I remember sitting outside on the ferry to Cowichan’s camp, my first ever, listening to Jimmy Eat World with mom inside the boat, wondering what was ahead and if we’d made the right decision. Obviously things would have been different in my life had I turned to another page in the book, but how different?

What’s crazy is looking back and realizing that I should have been kinda scared, cause I knew even less than I thought I did about how to play real hockey and what the other players were going to be like (most seemed, to me at least, pro-hurting people).

Cowichan had told me to “tattoo their logo on my ass” during that summer. That’s verbatim, so I was sort of under the impression I was going to Cowichan to play for Cowichan.

I was not going to play for Cowichan. If I wasn’t cut during the first round of player releases, I was first when round two rolled out. And in a matter of days, I was back on that ferry thinking about how completely and utterly screwed I was.

It’s around this point that you realize you’ve never left home, it’s possible that no team will want you, and you haven’t really considered a back-up plan because playing another year seemed so likely. I mean, I always knew I’d try to go to college one way or another, but now I was looking at living at home and going to Okanagan College (now it’s a UBC!). There’s nothing wrong with that, I just pictured myself travelling around BC scoring goals playing puck for a few years. If I couldn’t come close to making a Junior A team, I certainly wouldn’t make a WHL team…maybe I’m not even good enough for Junior B? Who knows.

My first major junior camp was intimidating as all hell. The returning players acted like 10-year NHLers, we were in the brand new Prospera Place, and I had assumed I would get killed. I absolutely did not.

I scored, and I scored, and I scored. After three days we had a blue/white intrasquad game which they sold tickets to and a ton of fans (to me) should up for. I scored twice and my team won a pretty low-scoring game. They didn’t know what to do with me.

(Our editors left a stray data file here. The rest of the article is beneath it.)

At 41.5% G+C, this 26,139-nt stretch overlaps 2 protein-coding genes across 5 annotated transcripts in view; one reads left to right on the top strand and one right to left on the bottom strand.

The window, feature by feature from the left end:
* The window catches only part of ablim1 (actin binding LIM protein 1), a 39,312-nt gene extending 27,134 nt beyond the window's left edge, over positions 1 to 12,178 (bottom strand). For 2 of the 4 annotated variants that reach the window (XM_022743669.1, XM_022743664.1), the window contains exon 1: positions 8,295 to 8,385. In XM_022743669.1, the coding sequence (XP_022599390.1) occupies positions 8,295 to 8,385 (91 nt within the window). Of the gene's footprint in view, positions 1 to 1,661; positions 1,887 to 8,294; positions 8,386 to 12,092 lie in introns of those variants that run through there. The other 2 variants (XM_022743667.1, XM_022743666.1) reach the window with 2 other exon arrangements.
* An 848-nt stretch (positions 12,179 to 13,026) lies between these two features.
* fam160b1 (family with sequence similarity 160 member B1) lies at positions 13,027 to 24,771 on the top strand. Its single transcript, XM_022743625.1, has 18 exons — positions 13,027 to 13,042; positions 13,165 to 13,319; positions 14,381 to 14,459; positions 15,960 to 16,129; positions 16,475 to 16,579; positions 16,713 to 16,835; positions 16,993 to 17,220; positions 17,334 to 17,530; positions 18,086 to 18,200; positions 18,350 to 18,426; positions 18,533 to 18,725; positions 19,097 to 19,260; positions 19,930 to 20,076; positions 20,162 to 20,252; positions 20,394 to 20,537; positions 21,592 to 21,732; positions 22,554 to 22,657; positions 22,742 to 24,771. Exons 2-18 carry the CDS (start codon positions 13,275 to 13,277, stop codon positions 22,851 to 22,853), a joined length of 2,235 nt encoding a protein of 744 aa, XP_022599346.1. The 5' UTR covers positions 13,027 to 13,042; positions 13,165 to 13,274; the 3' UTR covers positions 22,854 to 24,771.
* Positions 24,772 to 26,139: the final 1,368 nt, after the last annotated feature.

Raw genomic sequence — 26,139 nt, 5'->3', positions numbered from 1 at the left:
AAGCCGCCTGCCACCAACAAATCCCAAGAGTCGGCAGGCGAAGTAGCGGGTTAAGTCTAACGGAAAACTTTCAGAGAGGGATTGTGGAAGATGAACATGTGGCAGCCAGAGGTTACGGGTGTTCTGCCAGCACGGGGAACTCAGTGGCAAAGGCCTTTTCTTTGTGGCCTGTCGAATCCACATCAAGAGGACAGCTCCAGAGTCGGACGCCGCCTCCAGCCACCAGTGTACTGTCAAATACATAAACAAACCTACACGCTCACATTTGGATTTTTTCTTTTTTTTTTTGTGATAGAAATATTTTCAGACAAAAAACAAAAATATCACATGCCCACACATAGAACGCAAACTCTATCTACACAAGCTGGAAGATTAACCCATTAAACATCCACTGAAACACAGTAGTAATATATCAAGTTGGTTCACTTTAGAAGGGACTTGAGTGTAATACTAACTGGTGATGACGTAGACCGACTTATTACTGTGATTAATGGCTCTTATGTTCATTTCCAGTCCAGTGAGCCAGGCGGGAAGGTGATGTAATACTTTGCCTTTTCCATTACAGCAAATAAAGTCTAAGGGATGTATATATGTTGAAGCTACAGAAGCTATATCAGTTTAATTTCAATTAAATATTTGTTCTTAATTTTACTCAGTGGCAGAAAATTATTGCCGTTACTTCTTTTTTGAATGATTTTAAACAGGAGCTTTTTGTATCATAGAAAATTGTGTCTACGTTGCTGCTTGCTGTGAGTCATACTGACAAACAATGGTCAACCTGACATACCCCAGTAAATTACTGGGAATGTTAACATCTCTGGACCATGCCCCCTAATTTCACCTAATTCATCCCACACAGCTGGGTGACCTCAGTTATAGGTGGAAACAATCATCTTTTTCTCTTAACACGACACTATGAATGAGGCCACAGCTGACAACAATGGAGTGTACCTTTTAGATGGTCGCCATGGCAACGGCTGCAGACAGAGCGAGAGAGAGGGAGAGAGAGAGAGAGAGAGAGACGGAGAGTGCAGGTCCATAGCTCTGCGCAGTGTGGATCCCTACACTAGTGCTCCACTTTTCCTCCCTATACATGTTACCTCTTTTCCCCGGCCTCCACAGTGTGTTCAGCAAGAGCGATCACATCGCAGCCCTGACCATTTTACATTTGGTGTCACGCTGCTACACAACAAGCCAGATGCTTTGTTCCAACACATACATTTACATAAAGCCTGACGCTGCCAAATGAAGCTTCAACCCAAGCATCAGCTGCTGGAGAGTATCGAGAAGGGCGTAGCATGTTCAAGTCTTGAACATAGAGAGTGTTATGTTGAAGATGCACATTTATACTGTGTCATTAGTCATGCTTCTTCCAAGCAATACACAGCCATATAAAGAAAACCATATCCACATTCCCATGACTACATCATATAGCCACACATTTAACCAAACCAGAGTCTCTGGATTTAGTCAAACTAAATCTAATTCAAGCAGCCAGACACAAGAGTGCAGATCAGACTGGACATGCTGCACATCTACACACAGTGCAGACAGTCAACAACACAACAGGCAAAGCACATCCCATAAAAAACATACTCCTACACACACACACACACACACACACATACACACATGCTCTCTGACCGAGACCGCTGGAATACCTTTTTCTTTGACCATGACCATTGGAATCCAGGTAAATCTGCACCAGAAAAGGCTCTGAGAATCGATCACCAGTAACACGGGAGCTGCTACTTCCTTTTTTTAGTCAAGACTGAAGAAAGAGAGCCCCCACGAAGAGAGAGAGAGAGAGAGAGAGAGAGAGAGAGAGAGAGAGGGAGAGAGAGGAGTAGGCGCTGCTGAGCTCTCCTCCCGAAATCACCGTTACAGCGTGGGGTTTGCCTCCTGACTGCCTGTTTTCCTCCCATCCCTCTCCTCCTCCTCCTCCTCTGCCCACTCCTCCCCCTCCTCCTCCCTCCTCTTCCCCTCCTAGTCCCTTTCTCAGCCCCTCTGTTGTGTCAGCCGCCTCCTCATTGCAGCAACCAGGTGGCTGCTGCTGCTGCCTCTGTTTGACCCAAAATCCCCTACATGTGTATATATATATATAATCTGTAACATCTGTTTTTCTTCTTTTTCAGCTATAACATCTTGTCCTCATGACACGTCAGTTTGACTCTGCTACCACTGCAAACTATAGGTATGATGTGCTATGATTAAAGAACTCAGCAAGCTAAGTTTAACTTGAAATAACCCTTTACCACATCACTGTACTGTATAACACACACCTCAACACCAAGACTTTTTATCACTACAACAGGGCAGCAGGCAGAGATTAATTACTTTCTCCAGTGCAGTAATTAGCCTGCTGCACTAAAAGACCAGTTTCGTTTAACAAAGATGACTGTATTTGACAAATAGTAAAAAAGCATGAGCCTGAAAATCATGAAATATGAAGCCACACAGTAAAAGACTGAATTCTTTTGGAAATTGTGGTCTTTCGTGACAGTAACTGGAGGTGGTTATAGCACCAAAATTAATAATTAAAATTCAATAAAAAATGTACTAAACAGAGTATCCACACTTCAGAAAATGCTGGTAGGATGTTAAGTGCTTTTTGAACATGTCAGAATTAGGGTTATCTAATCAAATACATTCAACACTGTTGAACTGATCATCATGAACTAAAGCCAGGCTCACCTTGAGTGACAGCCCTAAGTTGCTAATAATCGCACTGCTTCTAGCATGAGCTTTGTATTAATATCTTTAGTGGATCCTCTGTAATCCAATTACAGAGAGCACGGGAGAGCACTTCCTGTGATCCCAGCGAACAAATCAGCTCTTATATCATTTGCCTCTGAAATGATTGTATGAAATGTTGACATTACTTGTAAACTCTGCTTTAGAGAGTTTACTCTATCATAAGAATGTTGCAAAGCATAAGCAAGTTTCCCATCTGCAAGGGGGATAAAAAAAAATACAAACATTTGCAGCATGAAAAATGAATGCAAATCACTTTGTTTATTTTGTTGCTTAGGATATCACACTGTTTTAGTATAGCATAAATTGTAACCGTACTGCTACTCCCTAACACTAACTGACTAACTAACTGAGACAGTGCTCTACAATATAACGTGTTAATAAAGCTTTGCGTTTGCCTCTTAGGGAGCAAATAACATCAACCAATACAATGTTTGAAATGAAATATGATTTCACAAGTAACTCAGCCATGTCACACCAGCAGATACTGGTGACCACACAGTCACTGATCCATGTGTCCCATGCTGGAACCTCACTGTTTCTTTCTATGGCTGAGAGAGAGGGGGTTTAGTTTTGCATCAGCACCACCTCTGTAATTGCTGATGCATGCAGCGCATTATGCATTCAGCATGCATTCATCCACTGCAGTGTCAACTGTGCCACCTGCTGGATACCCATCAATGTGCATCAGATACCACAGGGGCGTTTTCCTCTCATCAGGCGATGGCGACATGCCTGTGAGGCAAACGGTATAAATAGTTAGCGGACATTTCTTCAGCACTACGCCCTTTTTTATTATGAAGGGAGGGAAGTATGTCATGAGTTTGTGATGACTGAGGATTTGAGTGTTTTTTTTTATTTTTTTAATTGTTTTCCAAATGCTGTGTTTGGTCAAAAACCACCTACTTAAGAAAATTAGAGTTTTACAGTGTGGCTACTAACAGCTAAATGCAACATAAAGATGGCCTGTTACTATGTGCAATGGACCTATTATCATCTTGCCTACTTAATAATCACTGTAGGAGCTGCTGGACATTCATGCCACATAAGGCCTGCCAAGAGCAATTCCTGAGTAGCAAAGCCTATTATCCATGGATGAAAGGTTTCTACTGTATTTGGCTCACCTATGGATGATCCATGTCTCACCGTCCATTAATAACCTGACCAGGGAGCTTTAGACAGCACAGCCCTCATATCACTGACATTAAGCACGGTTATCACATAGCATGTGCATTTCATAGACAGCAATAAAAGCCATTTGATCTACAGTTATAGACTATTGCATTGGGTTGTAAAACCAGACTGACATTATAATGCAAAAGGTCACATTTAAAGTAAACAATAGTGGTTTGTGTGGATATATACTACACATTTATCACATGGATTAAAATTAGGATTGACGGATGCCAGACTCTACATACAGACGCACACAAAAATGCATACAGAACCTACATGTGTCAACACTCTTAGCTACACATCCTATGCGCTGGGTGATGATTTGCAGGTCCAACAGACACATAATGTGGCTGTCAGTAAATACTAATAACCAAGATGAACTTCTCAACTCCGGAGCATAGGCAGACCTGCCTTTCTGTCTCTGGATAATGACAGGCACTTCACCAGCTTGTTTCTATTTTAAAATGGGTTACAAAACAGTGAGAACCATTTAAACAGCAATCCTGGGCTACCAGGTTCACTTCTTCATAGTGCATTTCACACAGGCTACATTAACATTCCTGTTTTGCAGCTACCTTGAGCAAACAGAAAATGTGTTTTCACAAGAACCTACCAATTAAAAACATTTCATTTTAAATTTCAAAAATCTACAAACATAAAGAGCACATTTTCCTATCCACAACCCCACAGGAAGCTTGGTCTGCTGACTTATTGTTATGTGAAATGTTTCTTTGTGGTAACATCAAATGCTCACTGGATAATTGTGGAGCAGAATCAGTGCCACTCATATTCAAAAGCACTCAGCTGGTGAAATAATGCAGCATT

In the end, they needed me to play games. They couldn’t just give me a roster spot without seeing me play against other teams at that level. They needed more sample size. Buuut, if I were to play in so much as a single game, I’d forfeit a year of NCAA eligibility, which had been the ultimate goal for a long time for me. That hometown team carrot loomed pretty large, though.

At that time, I had heard that some teams would let kids play an exhibition game or two, and then they’d rip up the roster so that kids who got cut could go on to play college if they liked, without consequence. I had heard that maybe this were a thing that could be arranged. Nobody tells you what to do with these decisions, so we made the safe choice, and I reported to Junior B in Osoyoos with designs on graduating to Junior A the following season.

Things turned out peachy. I signed with the Vernon Vipers the next summer, and got my college scholarship after three years of junior, but it doesn’t always turn out so swell. Those first few years were tough, and bad luck occasionally swallows talent up before it gets a chance to blossom.

The challenges I faced early that first year led me to keep a journal of my stresses. I was drawing out depth charts, keeping personal stats, and writing out short-term goals almost every night, constantly worried I was about to get the axe and it was all going to come to an end. (It’s something to keep in mind with young players in the NHL – it’s not just the challenges of dealing with opponents at the physical level, there’s also the huge burden of it being your first few years away from home. Do you remember how you struggled in yours? I can’t imagine how hard it is for “import” players.)

Right now, there’s a lot of families with young players facing the same issues mine dealt with that summer. Things happened to turn out for us, and for that, I’m very grateful. The decisions aren’t easy. All you can do is turn to the page that seems most appealing on it’s face, and hope it doesn’t lead you to a dead end.